888’s board claims the problems it has identified are isolated to the Middle East. It says the accounts in question account for “less than 3%” of total company revenue.
Stock Market Woes and Leadership Changes at 888
Pazner has been with 888 for over two decades. He became CEO in January 2019, replacing Itai Frieberger.
That change, too, followed a period of tumbling share values. In 2018, 888 saw its shares slide from over £300 in May to around £170 to end the year.
Like many online gambling companies, 888 enjoyed a hot streak in 2020 and early 2021. The pandemic introduced a large number of retail gamblers to online play. Revenue soared and share values with it.
Most of those companies saw the other shoe drop in 2022. However, the backslide was worse for 888 than others. That may be partly due to the debt it incurred by acquiring the non-US portion of William Hill from Caesars in a deal that closed in July 2022.
Even before this latest bit of bad news, 888 shares were trading just above £100. They had dipped as low as £82 in December 2022, their lowest value since the brief market crash of April 2020 when the world went into lockdown.
Now below £75, they’re at their lowest in over a decade.
Pazner’s removal is effective immediately. His temporary replacement will be Lord Jonathan Mendelsohn, the company’s non-executive chair. It’s unknown when the company will announce a new permanent CEO.
888’s executive director and chief financial officer Yariv Dafna also announced on Jan 13 that he would be stepping down. Originally scheduled to take effect on March 31, that change has been pushed back to the end of the year to provide some stability for the company.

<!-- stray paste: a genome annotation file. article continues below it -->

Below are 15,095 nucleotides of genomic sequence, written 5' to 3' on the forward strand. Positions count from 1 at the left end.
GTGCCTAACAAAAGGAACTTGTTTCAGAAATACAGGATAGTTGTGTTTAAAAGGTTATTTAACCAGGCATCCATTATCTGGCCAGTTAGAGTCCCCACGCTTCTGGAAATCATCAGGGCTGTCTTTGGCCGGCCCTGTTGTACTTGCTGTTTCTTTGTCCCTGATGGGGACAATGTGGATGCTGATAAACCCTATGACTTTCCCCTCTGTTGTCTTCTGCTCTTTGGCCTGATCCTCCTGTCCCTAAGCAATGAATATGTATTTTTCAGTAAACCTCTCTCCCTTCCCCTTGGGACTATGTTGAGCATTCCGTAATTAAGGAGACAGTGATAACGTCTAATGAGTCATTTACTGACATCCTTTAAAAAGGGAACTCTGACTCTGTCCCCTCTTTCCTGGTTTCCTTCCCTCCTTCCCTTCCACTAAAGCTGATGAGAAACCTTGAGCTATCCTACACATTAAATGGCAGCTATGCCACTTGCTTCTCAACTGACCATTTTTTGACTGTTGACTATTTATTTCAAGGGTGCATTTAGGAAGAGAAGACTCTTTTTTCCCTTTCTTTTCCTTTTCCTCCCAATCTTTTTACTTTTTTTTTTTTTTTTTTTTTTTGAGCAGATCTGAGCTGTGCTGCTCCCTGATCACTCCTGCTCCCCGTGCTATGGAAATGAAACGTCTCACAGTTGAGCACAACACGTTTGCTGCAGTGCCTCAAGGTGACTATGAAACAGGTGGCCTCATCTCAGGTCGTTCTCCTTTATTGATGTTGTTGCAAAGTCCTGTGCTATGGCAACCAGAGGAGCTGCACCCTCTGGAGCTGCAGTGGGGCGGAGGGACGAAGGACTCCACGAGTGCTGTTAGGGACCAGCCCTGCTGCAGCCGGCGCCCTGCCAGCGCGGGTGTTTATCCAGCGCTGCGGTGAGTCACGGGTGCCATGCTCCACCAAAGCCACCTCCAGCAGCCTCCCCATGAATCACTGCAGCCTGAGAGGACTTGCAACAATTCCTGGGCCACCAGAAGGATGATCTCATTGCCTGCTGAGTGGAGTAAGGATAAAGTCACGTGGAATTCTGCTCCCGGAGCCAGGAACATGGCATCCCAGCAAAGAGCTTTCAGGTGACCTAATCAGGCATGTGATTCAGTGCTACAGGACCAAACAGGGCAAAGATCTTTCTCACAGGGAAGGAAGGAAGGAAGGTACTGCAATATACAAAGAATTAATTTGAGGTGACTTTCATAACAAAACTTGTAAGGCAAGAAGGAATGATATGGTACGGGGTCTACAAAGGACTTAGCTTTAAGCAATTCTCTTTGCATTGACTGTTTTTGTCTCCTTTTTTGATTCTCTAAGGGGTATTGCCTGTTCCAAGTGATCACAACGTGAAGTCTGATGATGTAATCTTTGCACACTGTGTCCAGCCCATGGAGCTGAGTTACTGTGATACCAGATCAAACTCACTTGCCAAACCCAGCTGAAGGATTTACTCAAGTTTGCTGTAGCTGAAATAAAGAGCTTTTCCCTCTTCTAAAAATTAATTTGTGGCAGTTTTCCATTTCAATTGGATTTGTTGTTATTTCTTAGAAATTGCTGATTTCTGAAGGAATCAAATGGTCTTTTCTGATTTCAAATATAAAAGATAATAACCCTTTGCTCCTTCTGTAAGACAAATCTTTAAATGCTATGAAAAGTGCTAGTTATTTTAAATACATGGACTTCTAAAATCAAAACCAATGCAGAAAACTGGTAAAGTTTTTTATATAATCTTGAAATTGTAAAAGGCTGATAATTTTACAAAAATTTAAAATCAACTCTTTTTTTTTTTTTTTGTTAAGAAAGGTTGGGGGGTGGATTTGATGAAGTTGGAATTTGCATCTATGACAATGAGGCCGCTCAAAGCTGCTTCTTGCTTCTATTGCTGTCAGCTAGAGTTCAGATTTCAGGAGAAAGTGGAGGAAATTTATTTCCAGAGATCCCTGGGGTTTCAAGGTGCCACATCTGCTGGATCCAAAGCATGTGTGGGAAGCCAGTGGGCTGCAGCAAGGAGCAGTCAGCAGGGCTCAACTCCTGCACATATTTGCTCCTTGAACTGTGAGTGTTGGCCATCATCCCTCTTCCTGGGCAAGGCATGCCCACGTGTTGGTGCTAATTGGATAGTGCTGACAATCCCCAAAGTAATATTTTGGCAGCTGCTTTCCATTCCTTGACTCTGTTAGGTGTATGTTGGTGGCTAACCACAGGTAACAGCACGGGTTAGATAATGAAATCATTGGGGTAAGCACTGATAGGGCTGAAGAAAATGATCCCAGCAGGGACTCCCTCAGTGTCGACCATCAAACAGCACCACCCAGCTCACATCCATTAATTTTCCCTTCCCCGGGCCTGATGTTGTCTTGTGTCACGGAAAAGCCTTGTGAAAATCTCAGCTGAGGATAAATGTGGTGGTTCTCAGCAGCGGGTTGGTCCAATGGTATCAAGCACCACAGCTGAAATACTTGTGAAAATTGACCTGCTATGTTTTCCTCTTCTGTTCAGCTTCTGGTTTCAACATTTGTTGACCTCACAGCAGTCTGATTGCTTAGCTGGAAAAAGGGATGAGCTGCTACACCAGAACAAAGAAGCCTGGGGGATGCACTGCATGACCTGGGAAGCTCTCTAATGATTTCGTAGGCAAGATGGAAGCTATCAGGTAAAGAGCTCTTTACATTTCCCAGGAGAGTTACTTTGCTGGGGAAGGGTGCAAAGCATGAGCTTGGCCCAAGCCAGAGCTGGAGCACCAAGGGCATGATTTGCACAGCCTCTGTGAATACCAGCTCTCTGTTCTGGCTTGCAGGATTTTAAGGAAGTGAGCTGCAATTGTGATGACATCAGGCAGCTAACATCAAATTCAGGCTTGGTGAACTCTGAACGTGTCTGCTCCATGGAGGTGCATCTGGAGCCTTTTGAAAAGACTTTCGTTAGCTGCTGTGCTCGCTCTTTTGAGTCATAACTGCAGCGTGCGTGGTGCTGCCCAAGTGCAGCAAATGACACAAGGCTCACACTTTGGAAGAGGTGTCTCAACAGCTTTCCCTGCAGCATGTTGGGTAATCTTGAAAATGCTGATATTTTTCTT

Will 888’s Troubles Impact the US Market?
888 is not a big player in the US at the moment. Moreover, if the compliance failures are truly limited to the Middle East, it may be business as usual in the US.
Regulators are sure to take note of what’s going on. However, 888’s proactive approach may be a mark in its favor. A spokesperson for the Gibraltar Regulatory Authority, which licenses 888’s international operations, told the Financial Times that “because of the level of commitment to resolution,” it’s unlikely that the company’s license will be in jeopardy.
Even if there are no regulatory concerns, however, the company’s financial difficulties could impact its US plans. 888 told investors last year it planned on de-emphasizing sports betting-only states in favor of those that also allow online casinos. In all likelihood, that suggested an intent to launch an online casino product to accompany SI Sportsbook in Michigan. With new leadership and disgruntled shareholders, that sort of plan could easily fall by the wayside.
There is also the fact that the Delaware Lottery’s online gaming supplier contract is up for renewal this year. Could 888’s admitted compliance failures factor into the lottery’s decision-making? It’s possible.
Losing Delaware would be only a drop in the bucket for 888’s global operations. However, it would be a more meaningful change for Delaware poker players. For one thing, it would mean losing access to WSOP’s online poker network. By the same token, it could, hypothetically, mean gaining access to PokerStars or BetMGM Poker instead, depending on the lottery’s choice of partner.